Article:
An additional debrief to consider with time and resources on your hands is to interact in a similar style with the spouses who were left at home. These spouses picked up slack and took care of children 24/7 while the other was serving in an exciting overseas trip. The care and attention shown through a dinner debrief with them will also help them process all that happened while they were solo at home. God never wastes an opportunity to interact with us and help us grow. A debrief can help spouses identify what they learned about themselves, about God, and about their spouse while their spouse was on the field. A good question to insert for this group is, “What do you now appreciate more than ever about doing life with your spouse?” I suggest having all couples present for this, if possible, so the ones who traveled can more fully appreciate what the spouses left at home handled and what they experienced while they were away.


Providing categories of questions during a debrief will help team members focus on one particular area of their life in relation to the questions. It provides some boundaries and a sense of direction since they will know which categories are yet to come and not feel like they have to cram everything into one answer.

Some samples of actually used category options and question include:

  • Before and After for the Inner Self: Before you left what were your highest priorities in life and what did you value most? Where has God made some shifts?

  • On the Homefront: How, if at all, did others try to dissuade you from going? Did you feel adequately prepared for ministry and cultural adjustment?

  • Identify: Identify 1-5, if any, cultural adaptations (new tools, skills, or habits you employed) you made in your lifestyle while away that you plan to maintain.

  • First Impressions: What are the emotions and impressions you experienced upon first setting eyes on our host country?

  • Themes of Change: Which prophetic acts, prayer times, or encounters with Jesus did you find most meaningful and impactful while away? Why?

  • Re-entry Procedure: What truths are the Holy Spirit drawing to your attention during your re-entry? Do you find yourself dealing with offense against your home culture? Over what? Why do you think that is?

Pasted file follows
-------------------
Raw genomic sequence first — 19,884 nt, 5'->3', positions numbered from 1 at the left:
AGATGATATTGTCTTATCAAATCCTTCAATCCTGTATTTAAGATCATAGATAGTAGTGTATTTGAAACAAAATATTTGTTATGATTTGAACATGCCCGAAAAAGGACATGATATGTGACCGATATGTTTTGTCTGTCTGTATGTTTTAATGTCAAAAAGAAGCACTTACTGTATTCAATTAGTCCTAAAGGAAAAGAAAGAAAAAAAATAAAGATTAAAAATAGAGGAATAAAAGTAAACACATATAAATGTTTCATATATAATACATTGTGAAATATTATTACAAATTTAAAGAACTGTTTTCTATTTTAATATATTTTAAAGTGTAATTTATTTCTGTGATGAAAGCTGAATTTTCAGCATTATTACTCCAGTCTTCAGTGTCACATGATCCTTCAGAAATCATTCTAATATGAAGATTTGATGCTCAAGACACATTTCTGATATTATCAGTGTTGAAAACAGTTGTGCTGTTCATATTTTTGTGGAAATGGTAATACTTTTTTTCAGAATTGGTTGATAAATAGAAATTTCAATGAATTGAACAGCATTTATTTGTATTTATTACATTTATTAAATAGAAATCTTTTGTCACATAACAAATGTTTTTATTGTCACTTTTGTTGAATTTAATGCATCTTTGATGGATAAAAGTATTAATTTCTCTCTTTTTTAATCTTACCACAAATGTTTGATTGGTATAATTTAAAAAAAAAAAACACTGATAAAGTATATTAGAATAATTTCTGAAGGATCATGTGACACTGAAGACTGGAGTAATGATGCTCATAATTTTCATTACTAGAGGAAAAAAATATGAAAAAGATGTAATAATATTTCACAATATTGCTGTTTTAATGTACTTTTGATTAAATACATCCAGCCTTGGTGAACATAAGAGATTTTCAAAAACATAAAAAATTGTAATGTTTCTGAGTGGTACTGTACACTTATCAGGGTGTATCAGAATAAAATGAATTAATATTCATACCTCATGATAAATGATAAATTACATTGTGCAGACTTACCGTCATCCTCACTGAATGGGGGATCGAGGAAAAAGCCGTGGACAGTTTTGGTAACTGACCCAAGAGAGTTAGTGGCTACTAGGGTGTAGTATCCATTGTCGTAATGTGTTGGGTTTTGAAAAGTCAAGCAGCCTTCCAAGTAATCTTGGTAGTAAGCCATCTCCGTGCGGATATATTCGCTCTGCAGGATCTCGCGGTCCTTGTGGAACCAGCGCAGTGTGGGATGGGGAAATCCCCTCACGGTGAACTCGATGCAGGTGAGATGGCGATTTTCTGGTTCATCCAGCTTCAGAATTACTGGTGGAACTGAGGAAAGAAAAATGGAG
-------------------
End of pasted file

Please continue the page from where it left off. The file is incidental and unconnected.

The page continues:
• The Experience: What stories do you find yourself sharing over and over again? What do you wish you could accurately convey to people about how you feel, about your experience in your host country?

  • Spouses: What did you appreciate most about the other while apart or on this trip together?

  • Integration: What sacrifices or changes has God been developing in His vision for you since your return?

  • Leaving your Host Culture: If you were to capture both the delightful and the painful in leaving your host culture in ONE picture, what would it look like?

  • Facing personal wellness challenges (if there was sickness on the trip): How did you deal with tummy trouble? How did it feel to be praying for others and still not feel well and have to take medicine yourself?

A few generalized feedback question examples:

  • What did you learn about God in such and such situation?

  • What did you learn about yourself or your own cultural expectation related to______?

My favorite question of all time is “Where did you see God at work extraordinarily?” Leaders can use this one often, in-country and at home, and in relation to just about any topic or category. When introduced early in-country or even in pre-trip team meetings, this question gets team members watching every day for God at work in themselves, in team members, in indigenous leaders, and in congregations or marketplaces. It really gets people’s minds working toward seeing God in every situation, but they notice different levels of intervention, and it is fun to watch God develop an attentiveness toward Him in others (and ourselves).

The wonderful thing about debriefing is that not only are you as the leader helping the team process the events of preparation and going and ministry, but you have a chance to receive feedback for preparing and training the next team, for planning the itinerary and travel plans for your next group.

Part 4 will offer some trouble-shooting advice for during your at-home debrief


The Debrief For Missions Teams

Kim Frolander

Kim Frolander, Vineyard Missions Blogger

Kim Frolander started attending Inverness Vineyard Church in Birmingham, Alabama in 1994. She spent two years as a volunteer/missionary in Jerusalem, Israel, and upon coming home, she trained with Bubba Justice and led missions at IVC for 3.5 years. Now she uses her experience and degrees in research and writing, (formally known as English and History) for curating resources for Vineyard Missions. She has authored eight books and recently founded a non-profit ministry, the Ruth Israel Initiative.